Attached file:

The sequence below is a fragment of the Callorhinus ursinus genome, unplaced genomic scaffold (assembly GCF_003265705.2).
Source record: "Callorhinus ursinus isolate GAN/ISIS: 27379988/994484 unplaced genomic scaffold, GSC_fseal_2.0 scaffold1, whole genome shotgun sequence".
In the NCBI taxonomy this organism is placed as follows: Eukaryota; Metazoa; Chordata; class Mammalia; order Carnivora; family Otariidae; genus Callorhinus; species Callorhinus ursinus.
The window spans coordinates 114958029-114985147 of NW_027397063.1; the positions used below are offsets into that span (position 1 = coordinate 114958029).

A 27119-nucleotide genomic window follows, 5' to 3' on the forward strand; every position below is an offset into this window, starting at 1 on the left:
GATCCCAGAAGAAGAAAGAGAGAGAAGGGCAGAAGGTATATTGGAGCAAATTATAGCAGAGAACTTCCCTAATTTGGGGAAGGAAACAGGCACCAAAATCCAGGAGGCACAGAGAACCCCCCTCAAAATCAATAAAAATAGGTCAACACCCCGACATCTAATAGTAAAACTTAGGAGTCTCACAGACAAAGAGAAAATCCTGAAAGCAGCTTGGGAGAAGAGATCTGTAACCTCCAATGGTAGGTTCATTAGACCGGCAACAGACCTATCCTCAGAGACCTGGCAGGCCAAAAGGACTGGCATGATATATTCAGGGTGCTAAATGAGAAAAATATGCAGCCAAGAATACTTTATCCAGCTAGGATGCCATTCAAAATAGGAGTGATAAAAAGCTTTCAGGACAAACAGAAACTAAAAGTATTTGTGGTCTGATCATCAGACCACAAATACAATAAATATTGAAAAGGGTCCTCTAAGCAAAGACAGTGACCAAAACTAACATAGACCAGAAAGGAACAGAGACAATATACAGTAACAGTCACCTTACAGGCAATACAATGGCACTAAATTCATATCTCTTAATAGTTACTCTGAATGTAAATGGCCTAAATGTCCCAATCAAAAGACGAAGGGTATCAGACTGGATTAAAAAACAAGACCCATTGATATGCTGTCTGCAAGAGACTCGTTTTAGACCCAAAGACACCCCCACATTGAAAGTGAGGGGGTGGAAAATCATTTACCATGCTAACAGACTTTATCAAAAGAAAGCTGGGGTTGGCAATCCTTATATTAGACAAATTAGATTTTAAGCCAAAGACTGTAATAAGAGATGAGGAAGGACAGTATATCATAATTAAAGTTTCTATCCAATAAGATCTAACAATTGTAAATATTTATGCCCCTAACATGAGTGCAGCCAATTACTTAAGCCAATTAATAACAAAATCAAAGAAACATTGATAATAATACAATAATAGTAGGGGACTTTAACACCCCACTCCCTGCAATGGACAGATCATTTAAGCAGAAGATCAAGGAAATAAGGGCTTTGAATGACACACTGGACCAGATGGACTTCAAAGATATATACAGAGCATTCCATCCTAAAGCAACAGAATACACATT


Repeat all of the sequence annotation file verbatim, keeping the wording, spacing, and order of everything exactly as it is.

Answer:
The sequence below is a fragment of the Callorhinus ursinus genome, unplaced genomic scaffold (assembly GCF_003265705.2).
Source record: "Callorhinus ursinus isolate GAN/ISIS: 27379988/994484 unplaced genomic scaffold, GSC_fseal_2.0 scaffold1, whole genome shotgun sequence".
In the NCBI taxonomy this organism is placed as follows: Eukaryota; Metazoa; Chordata; class Mammalia; order Carnivora; family Otariidae; genus Callorhinus; species Callorhinus ursinus.
The window spans coordinates 114958029-114985147 of NW_027397063.1; the positions used below are offsets into that span (position 1 = coordinate 114958029).

A 27119-nucleotide genomic window follows, 5' to 3' on the forward strand; every position below is an offset into this window, starting at 1 on the left:
GATCCCAGAAGAAGAAAGAGAGAGAAGGGCAGAAGGTATATTGGAGCAAATTATAGCAGAGAACTTCCCTAATTTGGGGAAGGAAACAGGCACCAAAATCCAGGAGGCACAGAGAACCCCCCTCAAAATCAATAAAAATAGGTCAACACCCCGACATCTAATAGTAAAACTTAGGAGTCTCACAGACAAAGAGAAAATCCTGAAAGCAGCTTGGGAGAAGAGATCTGTAACCTCCAATGGTAGGTTCATTAGACCGGCAACAGACCTATCCTCAGAGACCTGGCAGGCCAAAAGGACTGGCATGATATATTCAGGGTGCTAAATGAGAAAAATATGCAGCCAAGAATACTTTATCCAGCTAGGATGCCATTCAAAATAGGAGTGATAAAAAGCTTTCAGGACAAACAGAAACTAAAAGTATTTGTGGTCTGATCATCAGACCACAAATACAATAAATATTGAAAAGGGTCCTCTAAGCAAAGACAGTGACCAAAACTAACATAGACCAGAAAGGAACAGAGACAATATACAGTAACAGTCACCTTACAGGCAATACAATGGCACTAAATTCATATCTCTTAATAGTTACTCTGAATGTAAATGGCCTAAATGTCCCAATCAAAAGACGAAGGGTATCAGACTGGATTAAAAAACAAGACCCATTGATATGCTGTCTGCAAGAGACTCGTTTTAGACCCAAAGACACCCCCACATTGAAAGTGAGGGGGTGGAAAATCATTTACCATGCTAACAGACTTTATCAAAAGAAAGCTGGGGTTGGCAATCCTTATATTAGACAAATTAGATTTTAAGCCAAAGACTGTAATAAGAGATGAGGAAGGACAGTATATCATAATTAAAGTTTCTATCCAATAAGATCTAACAATTGTAAATATTTATGCCCCTAACATGAGTGCAGCCAATTACTTAAGCCAATTAATAACAAAATCAAAGAAACATTGATAATAATACAATAATAGTAGGGGACTTTAACACCCCACTCCCTGCAATGGACAGATCATTTAAGCAGAAGATCAAGGAAATAAGGGCTTTGAATGACACACTGGACCAGATGGACTTCAAAGATATATACAGAGCATTCCATCCTAAAGCAACAGAATACACATT